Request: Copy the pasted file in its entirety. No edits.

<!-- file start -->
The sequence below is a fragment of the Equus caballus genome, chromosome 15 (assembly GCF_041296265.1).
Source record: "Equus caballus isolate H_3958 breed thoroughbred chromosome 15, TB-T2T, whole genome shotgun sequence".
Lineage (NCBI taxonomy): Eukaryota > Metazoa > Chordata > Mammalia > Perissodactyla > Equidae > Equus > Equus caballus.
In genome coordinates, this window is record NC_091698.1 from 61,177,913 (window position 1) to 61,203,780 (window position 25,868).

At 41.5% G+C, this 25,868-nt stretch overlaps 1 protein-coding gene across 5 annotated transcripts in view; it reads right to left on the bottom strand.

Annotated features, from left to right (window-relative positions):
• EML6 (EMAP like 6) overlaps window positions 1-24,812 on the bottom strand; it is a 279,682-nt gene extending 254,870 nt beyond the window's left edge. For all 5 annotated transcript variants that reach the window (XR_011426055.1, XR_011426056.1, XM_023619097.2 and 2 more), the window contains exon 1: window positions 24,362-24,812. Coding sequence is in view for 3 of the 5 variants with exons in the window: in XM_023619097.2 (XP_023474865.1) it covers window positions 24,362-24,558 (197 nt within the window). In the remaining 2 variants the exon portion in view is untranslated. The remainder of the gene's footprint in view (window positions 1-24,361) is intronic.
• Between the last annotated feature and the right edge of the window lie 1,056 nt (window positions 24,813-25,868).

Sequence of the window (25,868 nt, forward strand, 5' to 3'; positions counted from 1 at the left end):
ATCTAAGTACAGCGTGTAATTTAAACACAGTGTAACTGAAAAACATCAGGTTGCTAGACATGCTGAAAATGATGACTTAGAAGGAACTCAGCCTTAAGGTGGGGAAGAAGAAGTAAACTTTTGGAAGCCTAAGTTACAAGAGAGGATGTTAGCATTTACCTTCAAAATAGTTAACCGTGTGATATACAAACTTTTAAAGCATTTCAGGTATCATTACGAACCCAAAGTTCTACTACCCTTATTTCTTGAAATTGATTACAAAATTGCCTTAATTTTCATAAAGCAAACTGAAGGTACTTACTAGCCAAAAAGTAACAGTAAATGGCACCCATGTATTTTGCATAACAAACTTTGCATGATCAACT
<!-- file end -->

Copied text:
The sequence below is a fragment of the Equus caballus genome, chromosome 15 (assembly GCF_041296265.1).
Source record: "Equus caballus isolate H_3958 breed thoroughbred chromosome 15, TB-T2T, whole genome shotgun sequence".
Lineage (NCBI taxonomy): Eukaryota > Metazoa > Chordata > Mammalia > Perissodactyla > Equidae > Equus > Equus caballus.
In genome coordinates, this window is record NC_091698.1 from 61,177,913 (window position 1) to 61,203,780 (window position 25,868).

At 41.5% G+C, this 25,868-nt stretch overlaps 1 protein-coding gene across 5 annotated transcripts in view; it reads right to left on the bottom strand.

Annotated features, from left to right (window-relative positions):
• EML6 (EMAP like 6) overlaps window positions 1-24,812 on the bottom strand; it is a 279,682-nt gene extending 254,870 nt beyond the window's left edge. For all 5 annotated transcript variants that reach the window (XR_011426055.1, XR_011426056.1, XM_023619097.2 and 2 more), the window contains exon 1: window positions 24,362-24,812. Coding sequence is in view for 3 of the 5 variants with exons in the window: in XM_023619097.2 (XP_023474865.1) it covers window positions 24,362-24,558 (197 nt within the window). In the remaining 2 variants the exon portion in view is untranslated. The remainder of the gene's footprint in view (window positions 1-24,361) is intronic.
• Between the last annotated feature and the right edge of the window lie 1,056 nt (window positions 24,813-25,868).

Sequence of the window (25,868 nt, forward strand, 5' to 3'; positions counted from 1 at the left end):
ATCTAAGTACAGCGTGTAATTTAAACACAGTGTAACTGAAAAACATCAGGTTGCTAGACATGCTGAAAATGATGACTTAGAAGGAACTCAGCCTTAAGGTGGGGAAGAAGAAGTAAACTTTTGGAAGCCTAAGTTACAAGAGAGGATGTTAGCATTTACCTTCAAAATAGTTAACCGTGTGATATACAAACTTTTAAAGCATTTCAGGTATCATTACGAACCCAAAGTTCTACTACCCTTATTTCTTGAAATTGATTACAAAATTGCCTTAATTTTCATAAAGCAAACTGAAGGTACTTACTAGCCAAAAAGTAACAGTAAATGGCACCCATGTATTTTGCATAACAAACTTTGCATGATCAACT